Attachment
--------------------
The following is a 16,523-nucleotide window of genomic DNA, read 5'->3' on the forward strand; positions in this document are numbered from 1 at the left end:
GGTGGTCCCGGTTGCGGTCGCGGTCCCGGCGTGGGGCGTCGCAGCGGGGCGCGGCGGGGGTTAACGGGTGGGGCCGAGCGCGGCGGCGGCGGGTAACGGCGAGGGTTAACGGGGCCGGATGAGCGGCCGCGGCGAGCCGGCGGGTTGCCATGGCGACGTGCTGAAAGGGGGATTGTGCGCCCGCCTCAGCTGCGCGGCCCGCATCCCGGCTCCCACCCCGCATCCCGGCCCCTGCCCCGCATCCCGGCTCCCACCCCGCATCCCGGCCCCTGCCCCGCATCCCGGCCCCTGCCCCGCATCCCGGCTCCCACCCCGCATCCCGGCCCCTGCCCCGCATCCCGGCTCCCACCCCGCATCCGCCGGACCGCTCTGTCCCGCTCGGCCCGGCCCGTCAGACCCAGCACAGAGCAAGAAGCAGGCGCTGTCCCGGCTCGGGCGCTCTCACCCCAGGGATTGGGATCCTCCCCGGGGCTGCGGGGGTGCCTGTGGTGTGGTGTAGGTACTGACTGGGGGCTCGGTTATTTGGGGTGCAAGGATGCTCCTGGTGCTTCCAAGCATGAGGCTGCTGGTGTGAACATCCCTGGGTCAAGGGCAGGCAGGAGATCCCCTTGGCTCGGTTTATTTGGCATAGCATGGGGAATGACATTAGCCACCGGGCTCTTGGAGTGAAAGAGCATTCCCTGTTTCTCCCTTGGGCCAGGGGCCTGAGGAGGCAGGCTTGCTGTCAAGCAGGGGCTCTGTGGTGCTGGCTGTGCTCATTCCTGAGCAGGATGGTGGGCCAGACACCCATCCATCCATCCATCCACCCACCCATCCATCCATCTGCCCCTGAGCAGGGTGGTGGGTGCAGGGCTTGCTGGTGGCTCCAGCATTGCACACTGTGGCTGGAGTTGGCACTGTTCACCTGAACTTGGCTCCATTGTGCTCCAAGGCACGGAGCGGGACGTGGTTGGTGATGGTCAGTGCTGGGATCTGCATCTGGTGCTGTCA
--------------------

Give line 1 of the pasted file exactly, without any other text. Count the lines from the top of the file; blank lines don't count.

The following is a 16,523-nucleotide window of genomic DNA, read 5'->3' on the forward strand; positions in this document are numbered from 1 at the left end: